Let $X$ be a $n\times (p+1)$ non-stochastic design matrix. OLS estimator is given by

$$\hat{\beta} = (X'X)^{-1}X' y$$

Thus the variance of the estimator is

$$\text{Var}\left( \hat{\beta}\right) = (X'X)^{-1} \sigma^2\, , $$

where $\text{Var}(y) = I_n \sigma^2$.

My question is, why is it true that variance of estimator decreases as sample size increases? It is not obvious to me what the $i$-th diagonal entry of $(X'X)^{-1}$ is.

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    $\begingroup$ The result isn't necessarily true, because it depends on how $X$ changes with $n$. Could you tell us what you are proposing? $\endgroup$
    – whuber
    Nov 7, 2017 at 20:44
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    $\begingroup$ @whuber I think they are looking for a mathematical proof of std. error of beta hat = variance / sqrt(n)? $\endgroup$
    – Mark White
    Nov 7, 2017 at 21:09
  • $\begingroup$ @Mark That's true when the only regressor is a constant, because there's no question about what happens to it as more data are collected! However, in any other case, what values are we to give to each new regressor as we collect more data? We can choose sequences in which the variance of a coefficient estimate goes up for a while before it goes down. We can even choose sequences in which the variance oscillates forever--and never converges to zero! $\endgroup$
    – whuber
    Nov 7, 2017 at 21:23
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    $\begingroup$ I think he's assuming that you could make infinite draws from a totally stationary dataset, and that all draws would be of sufficiently large $n$ that their variance would be the same. $\endgroup$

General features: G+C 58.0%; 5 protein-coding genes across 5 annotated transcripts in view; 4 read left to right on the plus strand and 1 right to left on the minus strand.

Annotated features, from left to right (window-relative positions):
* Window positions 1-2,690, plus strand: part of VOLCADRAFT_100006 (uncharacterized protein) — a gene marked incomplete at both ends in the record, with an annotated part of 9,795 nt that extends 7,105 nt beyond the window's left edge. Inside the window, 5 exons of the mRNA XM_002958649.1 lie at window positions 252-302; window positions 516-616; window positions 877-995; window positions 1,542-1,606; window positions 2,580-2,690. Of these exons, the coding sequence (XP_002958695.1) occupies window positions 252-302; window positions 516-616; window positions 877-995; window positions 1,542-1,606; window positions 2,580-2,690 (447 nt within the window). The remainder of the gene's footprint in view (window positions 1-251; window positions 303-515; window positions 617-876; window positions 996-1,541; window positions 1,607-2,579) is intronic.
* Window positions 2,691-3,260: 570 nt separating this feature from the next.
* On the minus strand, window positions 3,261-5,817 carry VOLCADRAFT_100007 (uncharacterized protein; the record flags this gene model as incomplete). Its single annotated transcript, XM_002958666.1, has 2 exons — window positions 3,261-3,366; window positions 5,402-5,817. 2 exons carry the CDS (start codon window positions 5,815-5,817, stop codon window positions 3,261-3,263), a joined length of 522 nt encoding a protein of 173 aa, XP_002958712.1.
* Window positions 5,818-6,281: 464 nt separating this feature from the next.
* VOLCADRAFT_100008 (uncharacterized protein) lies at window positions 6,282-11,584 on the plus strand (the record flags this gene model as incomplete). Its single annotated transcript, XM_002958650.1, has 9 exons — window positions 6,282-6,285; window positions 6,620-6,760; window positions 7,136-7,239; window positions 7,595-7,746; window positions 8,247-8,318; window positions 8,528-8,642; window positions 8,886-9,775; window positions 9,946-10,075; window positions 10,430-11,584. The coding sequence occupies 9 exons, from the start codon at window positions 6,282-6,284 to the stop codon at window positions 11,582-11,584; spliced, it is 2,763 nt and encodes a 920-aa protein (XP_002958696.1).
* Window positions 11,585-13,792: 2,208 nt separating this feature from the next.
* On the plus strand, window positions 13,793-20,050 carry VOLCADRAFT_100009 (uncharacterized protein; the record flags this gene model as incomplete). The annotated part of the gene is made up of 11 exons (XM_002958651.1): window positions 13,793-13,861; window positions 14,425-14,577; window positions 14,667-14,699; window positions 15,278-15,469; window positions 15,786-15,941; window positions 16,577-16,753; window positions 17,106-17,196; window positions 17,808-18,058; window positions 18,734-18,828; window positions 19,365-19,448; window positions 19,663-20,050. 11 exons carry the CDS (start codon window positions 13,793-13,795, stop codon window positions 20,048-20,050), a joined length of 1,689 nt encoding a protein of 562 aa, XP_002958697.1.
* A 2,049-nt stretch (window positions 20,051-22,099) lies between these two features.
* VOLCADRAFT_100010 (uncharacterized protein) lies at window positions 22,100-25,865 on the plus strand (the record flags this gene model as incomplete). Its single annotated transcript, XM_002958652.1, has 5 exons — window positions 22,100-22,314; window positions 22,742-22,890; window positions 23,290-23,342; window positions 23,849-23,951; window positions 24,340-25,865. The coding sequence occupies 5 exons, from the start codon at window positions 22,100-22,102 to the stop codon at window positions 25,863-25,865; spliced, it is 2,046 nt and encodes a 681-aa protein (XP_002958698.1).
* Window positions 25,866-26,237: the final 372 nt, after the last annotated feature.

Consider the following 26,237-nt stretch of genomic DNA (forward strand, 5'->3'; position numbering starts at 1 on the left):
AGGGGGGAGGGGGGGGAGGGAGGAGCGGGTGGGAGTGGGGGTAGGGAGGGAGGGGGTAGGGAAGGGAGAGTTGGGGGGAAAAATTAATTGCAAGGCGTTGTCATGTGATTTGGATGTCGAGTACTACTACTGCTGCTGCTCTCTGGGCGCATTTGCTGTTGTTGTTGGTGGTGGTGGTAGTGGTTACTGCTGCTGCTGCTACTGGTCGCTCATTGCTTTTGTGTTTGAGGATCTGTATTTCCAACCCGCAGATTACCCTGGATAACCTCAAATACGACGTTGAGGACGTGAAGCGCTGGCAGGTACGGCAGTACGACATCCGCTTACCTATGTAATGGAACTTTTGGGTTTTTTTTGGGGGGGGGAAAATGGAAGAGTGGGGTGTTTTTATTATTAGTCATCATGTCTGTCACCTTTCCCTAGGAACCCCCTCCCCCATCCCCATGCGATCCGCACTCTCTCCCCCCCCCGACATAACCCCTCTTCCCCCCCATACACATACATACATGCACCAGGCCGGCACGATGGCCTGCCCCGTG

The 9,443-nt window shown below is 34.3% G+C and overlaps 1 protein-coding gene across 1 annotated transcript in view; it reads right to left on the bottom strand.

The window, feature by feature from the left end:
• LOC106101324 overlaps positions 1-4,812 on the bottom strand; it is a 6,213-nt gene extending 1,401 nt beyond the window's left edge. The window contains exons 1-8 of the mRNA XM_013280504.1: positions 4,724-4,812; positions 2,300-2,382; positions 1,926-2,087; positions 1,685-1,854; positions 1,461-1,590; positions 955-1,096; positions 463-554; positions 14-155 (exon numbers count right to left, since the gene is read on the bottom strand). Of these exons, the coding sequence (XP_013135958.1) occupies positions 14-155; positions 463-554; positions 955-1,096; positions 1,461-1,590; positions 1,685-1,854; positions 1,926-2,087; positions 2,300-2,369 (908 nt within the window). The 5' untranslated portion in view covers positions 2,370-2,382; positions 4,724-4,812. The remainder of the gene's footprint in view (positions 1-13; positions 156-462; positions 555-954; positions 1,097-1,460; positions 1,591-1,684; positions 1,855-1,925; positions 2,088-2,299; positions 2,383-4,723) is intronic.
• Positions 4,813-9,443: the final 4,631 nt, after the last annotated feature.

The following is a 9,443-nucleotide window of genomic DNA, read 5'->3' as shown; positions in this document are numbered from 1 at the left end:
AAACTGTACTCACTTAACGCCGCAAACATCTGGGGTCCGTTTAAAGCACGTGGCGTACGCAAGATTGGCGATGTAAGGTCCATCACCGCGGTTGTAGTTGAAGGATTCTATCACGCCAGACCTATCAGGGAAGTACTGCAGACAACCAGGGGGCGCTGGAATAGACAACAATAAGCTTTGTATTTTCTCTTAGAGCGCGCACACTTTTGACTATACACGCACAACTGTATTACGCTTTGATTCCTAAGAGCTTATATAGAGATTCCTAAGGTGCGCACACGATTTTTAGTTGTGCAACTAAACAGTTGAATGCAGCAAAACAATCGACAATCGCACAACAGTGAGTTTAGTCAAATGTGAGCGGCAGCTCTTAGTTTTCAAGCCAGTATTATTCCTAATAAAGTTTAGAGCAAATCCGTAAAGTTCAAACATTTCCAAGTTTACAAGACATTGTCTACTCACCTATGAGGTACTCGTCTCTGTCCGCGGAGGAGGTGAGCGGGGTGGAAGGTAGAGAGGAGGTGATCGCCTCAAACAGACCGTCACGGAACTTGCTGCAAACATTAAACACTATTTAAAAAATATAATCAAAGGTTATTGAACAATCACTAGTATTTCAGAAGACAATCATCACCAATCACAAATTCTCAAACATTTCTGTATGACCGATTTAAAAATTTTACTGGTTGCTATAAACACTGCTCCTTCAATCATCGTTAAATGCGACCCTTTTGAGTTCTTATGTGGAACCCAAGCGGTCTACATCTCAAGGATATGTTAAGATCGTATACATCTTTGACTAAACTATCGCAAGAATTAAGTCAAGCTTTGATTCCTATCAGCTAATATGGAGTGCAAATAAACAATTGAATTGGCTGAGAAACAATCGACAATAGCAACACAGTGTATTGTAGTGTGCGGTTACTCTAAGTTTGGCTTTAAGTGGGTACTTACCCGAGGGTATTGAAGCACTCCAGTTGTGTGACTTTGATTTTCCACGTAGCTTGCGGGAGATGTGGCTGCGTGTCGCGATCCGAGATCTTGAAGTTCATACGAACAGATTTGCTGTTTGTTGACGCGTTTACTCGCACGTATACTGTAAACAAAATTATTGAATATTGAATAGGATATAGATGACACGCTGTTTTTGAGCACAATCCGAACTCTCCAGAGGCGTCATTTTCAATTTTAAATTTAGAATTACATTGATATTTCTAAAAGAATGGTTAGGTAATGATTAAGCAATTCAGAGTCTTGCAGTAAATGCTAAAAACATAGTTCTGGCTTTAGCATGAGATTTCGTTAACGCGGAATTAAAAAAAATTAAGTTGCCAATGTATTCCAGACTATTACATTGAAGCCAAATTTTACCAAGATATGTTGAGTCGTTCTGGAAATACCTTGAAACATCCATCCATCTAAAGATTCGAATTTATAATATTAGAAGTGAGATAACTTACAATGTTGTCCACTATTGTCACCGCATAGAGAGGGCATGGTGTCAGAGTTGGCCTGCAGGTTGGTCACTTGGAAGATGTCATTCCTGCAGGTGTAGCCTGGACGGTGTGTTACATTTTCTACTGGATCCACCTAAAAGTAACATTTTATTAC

– Josh
    Nov 7, 2017 at 21:49
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    $\begingroup$ @Josh That sounds like a particular kind of stochastic design matrix. It's a reasonable interpretation, though, and helps make the desired conclusion true! $\endgroup$
    – whuber
    Nov 7, 2017 at 21:56

2 Answers 2


If we assume that $\sigma^2$ is known, the variance of the OLS estimator only depends on $X'X$ because we do not need to estimate $\sigma^2$. Here is a purely algebraic proof that the variance of the estimator decreases with any additional observation if $\sigma^2$ is known. Suppose $X$ is your current design matrix and you add one more observation $x$, which has dimension $1\times (p+1)$. Your new design matrix is $$X_{new} = \left(\begin{array}{c}X \\ x \end{array}\right).$$ You can check that $X_{new}'X_{new} = X'X + x'x$. Using the Woodbury identity we get $$ (X_{new}'X_{new})^{-1} = (X'X + x'x)^{-1} = (X'X)^{-1} - \frac{(X'X)^{-1}x'x(X'X)^{-1}}{1+x(X'X)^{-1}x'} $$ Because $(X'X)^{-1}x'x(X'X)^{-1}$ is positive semi-definite (it is the multiplication of a matrix with its transpose) and $1+x(X'X)^{-1}x'>0$, the diagonal elements of the subtracting term are greater than or equal to zero. So, the diagonal elements of $(X_{new}'X_{new})^{-1}$ are less than or equal to the diagonal elements of $(X'X)^{-1}$.

  • $\begingroup$ +1. Thank you for the clear explanation -- and welcome to CV. $\endgroup$
    – whuber
    Jun 24, 2020 at 16:22
  • $\begingroup$ A careful reader, without enough rep to comment, has called to my attention an error in the application of this identity. Indeed, the denominator of the right hand side of the equality cannot be correct because it does not scale properly upon a simple rescaling of the variables. (Alternatively, consider $X=(1,1)^\prime$ (for $p=0$) and $x=(1).$ It asserts $(2)^{-1}=(2)^{-1} - (2)^{-1}(1)(2)^{-1}/(1+1),$ equivalent to $1/3=3/8.$) The argument is a good one, so it would be nice to get the details right. stats.stackexchange.com/a/90921/919 shows what the formula ought to look like. $\endgroup$
    – whuber
    Dec 28, 2021 at 18:36